Irwin Mitchell Instructed By Two Families Whose Loved Ones Died At Caludon Centre In Coventry

Specialist Medical Negligence Lawyers Are Concerned About Patient Safety At Mental Health Facility


Medical negligence lawyers at Irwin Mitchell say they have concerns about patient safety at a Coventry mental health unit after being instructed by two families to investigate the circumstances surrounding their loved one’s deaths whilst inpatients at the facility.

The leading law firm says there are ‘shocking’ similarities in shortcomings by staff at the Caludon Centre in Coventry in two cases it is investigating involving women taking their own lives when they should have been under close supervision.

Irwin Mitchell is now calling on Coventry and Warwickshire Partnership NHS Trust to confirm it is improving its services at the centre after the Care Quality Commission (CQC) recently published a report*, which highlighted the following general failings:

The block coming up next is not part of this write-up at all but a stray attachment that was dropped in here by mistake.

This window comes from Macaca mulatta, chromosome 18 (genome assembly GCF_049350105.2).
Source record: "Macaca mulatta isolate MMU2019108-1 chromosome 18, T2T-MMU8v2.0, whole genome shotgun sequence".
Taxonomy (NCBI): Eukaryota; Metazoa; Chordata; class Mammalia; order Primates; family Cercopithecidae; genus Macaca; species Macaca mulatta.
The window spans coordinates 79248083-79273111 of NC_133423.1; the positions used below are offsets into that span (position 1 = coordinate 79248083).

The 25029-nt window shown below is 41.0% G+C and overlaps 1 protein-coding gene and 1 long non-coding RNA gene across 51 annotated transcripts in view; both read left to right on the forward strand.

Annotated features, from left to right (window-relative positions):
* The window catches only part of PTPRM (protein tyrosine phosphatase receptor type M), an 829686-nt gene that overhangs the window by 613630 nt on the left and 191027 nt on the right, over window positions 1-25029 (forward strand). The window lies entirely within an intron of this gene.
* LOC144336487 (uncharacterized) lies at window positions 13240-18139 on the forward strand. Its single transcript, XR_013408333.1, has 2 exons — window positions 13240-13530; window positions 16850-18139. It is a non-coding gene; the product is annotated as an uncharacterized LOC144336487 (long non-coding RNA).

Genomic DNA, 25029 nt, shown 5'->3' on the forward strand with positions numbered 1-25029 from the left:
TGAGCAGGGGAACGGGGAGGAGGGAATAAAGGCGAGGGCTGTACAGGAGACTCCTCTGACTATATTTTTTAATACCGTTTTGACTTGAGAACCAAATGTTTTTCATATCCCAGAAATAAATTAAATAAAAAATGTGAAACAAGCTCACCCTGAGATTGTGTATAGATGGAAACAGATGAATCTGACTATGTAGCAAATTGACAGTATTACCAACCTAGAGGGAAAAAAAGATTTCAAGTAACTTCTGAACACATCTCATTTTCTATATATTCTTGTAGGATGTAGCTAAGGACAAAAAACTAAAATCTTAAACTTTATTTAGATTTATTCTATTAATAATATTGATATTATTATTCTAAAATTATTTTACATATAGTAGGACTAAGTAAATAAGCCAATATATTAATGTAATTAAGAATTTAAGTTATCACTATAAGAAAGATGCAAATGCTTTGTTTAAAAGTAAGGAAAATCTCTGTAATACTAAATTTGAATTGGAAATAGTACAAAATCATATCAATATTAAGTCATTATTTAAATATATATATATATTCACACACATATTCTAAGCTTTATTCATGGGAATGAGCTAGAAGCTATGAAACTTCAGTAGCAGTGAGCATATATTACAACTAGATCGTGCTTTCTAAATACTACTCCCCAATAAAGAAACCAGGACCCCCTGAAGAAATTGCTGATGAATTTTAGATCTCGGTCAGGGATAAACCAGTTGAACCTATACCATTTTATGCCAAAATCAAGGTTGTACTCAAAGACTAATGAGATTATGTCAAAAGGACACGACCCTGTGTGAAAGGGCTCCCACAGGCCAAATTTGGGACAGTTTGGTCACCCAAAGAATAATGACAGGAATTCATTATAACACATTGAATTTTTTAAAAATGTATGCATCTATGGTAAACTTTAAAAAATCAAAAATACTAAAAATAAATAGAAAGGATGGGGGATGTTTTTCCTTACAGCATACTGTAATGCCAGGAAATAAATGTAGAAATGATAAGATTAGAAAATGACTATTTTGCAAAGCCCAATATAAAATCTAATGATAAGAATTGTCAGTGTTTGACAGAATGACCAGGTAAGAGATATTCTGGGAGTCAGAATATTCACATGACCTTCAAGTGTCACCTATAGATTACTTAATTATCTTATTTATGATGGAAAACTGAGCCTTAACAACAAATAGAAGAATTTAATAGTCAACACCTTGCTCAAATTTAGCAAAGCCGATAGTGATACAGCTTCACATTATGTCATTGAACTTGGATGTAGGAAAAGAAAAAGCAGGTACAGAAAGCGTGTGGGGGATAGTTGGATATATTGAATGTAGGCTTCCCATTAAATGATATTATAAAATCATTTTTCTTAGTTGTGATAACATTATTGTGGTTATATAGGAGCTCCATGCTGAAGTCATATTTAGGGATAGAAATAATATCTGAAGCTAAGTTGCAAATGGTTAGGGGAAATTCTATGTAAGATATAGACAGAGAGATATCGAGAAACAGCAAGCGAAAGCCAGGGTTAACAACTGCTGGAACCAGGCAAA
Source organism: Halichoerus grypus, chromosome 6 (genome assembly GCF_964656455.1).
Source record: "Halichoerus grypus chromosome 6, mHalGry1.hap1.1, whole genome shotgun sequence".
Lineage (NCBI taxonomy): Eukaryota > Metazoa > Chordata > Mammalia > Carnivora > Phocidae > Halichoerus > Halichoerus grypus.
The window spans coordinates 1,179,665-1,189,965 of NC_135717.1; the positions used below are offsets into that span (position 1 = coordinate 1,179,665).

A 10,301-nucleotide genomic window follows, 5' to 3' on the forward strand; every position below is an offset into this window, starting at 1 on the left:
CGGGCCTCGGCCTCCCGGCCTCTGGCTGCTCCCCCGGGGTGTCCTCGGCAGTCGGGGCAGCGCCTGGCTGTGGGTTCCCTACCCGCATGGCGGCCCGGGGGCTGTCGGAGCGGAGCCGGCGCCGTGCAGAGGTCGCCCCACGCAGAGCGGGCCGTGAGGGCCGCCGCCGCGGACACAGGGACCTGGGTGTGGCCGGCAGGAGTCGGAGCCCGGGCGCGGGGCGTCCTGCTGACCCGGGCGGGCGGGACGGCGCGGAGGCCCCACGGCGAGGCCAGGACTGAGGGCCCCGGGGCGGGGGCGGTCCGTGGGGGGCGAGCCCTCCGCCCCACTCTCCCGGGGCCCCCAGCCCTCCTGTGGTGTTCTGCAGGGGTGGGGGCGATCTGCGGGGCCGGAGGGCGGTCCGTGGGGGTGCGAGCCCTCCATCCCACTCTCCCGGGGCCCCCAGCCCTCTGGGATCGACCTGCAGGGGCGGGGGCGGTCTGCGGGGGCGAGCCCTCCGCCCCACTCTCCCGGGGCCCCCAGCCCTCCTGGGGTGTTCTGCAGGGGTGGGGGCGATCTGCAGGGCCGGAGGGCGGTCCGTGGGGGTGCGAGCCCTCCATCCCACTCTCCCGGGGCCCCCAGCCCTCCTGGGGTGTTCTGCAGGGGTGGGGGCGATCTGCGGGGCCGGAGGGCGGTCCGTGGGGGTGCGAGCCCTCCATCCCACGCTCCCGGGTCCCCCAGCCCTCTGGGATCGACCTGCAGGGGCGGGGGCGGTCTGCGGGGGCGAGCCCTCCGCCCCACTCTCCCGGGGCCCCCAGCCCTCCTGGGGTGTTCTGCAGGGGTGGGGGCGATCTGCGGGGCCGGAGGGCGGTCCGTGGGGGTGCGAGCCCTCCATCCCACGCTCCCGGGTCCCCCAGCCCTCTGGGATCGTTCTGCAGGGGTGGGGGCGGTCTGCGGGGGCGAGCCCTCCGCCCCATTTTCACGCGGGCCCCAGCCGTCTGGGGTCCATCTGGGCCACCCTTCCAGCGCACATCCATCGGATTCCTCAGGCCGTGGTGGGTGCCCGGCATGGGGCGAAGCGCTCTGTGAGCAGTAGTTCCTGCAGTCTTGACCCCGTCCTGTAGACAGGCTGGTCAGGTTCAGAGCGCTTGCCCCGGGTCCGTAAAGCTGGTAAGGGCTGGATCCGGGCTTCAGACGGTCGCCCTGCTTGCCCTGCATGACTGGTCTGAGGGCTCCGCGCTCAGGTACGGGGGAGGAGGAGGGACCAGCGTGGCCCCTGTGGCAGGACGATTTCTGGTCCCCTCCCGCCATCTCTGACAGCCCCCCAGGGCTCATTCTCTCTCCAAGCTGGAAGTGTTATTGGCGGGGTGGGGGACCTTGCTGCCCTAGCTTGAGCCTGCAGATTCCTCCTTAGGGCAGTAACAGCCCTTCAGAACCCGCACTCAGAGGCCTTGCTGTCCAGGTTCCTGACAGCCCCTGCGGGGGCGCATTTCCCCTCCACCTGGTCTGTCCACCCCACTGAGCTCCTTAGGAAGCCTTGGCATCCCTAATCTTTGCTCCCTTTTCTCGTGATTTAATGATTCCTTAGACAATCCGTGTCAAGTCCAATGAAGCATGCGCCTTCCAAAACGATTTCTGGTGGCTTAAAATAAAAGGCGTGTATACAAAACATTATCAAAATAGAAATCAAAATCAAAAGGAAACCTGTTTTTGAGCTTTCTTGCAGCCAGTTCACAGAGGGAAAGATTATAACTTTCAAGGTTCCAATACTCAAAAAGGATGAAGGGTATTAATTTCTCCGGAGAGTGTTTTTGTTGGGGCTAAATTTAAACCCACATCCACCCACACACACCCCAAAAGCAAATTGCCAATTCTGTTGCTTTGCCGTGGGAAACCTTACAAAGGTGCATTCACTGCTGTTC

• The centre did not always adhere to the Mental Health Act’s Codes of Practice;
• On some wards, staff were not trained specifically to meet patient’s needs;
• There were regular shortages of staff on the wards;
• Staff were not learning from incidents that had taken place to prevent them from happening again.

The law firm has secured an admission of liability from the Trust in relation to the death of a 41-year-old woman when the nursing staff failed to observe her whilst in a communal bathroom allowing her to hang herself in 2012.

Her husband said: “My wife stayed at the Caludon Centre on a number of occasions and each time I was assured that this was going to be a place of safety for her, but it ultimately led to her death after they failed to give her the care she needed and deserved.

“I am pleased that the Trust has admitted liability for the failings in her case and I hope that after the recent investigation by the CQC that the standard of care at the centre will be improved to prevent any future tragedies.”